Mission-shaped living needs big goals, big enough to get you out of bed on cold, grey, relentlessly wet London morning to see if you can get the price of the food reduced by another few £s; but you need also enough grace to remember the goal itself doesn’t matter as long as you’re on the right journey. It’s a goal expansive enough to permit failure and redefine success. Which needs courage, faith and a healthy dollop of prayer.

Hear that?

It’s the applause of heaven as, on your terms, you fail to reach yet another unobtainable goal.

Also in this series:

Introduction

Soup

Time

Listen

Scars and hopes 3: Listen

I’m not the sort of person who ‘just asks God’ and readily downloads the answer. That being said, God is a missionary and if we’re doing missionary type of things then we should expect God to have something to say to us about it. Not that life will be an unbroken journey of “God said this” devoid of doubt and colour; but He wouldn’t be much of a leader if He invited us to a journey and only gave us a two-thousand year old map.

I’d had an idea in the back of my mind for a while, which I hadn’t mentioned to others but others were starting to coincidentally mention to me. It was the idea to take church to the pub, which I’ve mentioned before. Aware of the work, stress and money this would involve as well as the fact that to some this would sound at best barmy or at worst offensive, I prayed. I prayed a simple prayer that went along the lines of “God, if there’s something in this, please make it clear. Amen”.  I knew the church needed to be more open and available to the average person, but I wasn’t sure this was the way. I kept the prayer simple … and went to the pub.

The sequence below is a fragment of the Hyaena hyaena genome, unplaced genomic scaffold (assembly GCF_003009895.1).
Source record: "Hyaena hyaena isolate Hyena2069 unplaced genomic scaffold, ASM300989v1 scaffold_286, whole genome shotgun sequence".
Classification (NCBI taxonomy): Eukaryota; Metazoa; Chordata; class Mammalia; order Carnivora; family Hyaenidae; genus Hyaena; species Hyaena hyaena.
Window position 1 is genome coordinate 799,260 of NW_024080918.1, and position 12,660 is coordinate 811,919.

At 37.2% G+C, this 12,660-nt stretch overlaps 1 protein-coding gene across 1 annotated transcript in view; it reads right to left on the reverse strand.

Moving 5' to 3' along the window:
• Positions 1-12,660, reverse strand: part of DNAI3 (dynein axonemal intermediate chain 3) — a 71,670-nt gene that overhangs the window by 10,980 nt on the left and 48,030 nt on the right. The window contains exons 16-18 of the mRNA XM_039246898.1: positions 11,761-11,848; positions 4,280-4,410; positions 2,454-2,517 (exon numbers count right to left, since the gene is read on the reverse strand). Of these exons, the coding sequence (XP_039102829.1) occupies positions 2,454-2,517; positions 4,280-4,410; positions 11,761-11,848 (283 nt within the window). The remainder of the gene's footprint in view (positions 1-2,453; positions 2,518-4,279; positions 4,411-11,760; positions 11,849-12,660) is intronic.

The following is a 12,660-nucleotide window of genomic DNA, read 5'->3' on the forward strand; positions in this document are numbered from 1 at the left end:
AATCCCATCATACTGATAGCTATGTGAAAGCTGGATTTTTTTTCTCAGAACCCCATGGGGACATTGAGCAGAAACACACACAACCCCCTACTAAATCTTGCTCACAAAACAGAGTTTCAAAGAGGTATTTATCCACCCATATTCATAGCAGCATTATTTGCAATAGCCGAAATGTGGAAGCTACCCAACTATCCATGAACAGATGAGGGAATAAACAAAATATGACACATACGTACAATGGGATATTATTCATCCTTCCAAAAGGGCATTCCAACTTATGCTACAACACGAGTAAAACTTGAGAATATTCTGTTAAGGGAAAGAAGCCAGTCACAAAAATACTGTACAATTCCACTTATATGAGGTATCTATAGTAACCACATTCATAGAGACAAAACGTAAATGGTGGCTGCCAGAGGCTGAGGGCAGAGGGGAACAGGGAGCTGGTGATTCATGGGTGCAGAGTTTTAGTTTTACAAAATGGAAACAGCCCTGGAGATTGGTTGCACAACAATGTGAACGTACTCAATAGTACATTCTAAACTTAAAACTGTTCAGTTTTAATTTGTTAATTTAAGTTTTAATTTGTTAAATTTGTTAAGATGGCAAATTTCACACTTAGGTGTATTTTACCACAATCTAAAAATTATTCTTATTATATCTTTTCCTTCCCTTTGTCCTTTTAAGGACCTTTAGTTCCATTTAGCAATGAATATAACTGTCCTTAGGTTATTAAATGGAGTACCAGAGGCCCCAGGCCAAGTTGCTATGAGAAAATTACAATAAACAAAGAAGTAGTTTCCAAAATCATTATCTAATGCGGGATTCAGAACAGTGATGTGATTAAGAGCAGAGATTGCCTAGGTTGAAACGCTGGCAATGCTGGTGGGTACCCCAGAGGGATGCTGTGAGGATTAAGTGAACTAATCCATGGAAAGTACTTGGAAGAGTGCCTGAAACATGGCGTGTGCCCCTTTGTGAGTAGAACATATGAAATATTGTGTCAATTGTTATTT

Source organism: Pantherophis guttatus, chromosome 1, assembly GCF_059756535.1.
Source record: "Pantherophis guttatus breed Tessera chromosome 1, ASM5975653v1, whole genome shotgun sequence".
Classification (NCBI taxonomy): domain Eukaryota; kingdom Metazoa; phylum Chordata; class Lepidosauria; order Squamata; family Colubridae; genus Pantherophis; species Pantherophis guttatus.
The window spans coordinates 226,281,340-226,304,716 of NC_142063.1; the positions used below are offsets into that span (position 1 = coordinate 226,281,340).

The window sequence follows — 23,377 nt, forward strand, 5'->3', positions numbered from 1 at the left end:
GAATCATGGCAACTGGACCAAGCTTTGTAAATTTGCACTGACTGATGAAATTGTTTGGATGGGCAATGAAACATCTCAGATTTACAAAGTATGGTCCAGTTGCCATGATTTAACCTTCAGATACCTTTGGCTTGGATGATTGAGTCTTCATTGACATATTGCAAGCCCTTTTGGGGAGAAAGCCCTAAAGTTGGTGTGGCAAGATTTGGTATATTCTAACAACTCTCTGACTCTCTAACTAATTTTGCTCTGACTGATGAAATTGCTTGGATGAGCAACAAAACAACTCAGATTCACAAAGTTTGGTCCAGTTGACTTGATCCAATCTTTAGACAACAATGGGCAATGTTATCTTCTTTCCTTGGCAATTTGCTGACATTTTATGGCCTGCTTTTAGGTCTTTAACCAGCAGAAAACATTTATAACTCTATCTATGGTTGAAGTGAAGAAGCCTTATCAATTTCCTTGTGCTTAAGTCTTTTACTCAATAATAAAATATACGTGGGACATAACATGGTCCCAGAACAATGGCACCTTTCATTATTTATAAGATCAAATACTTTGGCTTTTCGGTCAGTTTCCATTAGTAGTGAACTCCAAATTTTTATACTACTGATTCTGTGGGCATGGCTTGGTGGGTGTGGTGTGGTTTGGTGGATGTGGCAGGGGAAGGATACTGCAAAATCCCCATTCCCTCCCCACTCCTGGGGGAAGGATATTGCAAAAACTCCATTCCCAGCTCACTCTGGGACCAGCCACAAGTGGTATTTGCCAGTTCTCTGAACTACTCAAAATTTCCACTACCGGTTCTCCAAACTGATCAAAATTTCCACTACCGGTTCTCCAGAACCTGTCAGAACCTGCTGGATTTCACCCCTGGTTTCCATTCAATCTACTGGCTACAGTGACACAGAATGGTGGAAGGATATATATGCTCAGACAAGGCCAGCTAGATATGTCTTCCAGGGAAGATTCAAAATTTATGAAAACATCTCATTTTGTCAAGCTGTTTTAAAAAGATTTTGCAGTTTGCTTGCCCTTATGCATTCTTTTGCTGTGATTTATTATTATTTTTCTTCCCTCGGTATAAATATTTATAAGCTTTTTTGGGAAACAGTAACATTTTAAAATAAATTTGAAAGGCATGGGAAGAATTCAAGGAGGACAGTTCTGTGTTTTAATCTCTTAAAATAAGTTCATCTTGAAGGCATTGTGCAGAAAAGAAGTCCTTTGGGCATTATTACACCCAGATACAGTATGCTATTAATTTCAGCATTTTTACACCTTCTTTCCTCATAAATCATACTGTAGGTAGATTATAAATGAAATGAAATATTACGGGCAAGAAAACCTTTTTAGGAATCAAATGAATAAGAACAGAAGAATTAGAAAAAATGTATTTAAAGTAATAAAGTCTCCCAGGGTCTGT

Photo from Bev Meldrum Photography

My friend and I were meeting there to discuss an unrelated church issue; pints in hand, we took our seats at a table for two. As we did so I noticed two women at the table next to us. I didn’t know them, but they were engaged in animated conversation. As I made contact with the seat I heard one say to the other “The problem with that church is that it just needs to be more available”. 

That’s me told, then. God’s a missionary. He says we’re missionaries too. If we’re to make church a missionary endeavour, it only makes sense to ask Him what He’s got to say about it and if there’s any guidance He wants to give. My experience suggests that you get more opportunity to use ‘the gifts of the Spirit’ when we’re doing missionary type of things, because that’s exactly where God is and wants us to be. And just because missionaries have to go somewhere, that doesn’t always mean you’ve had to move.

Ears open?

Also in this series:

Introduction

Soup

Time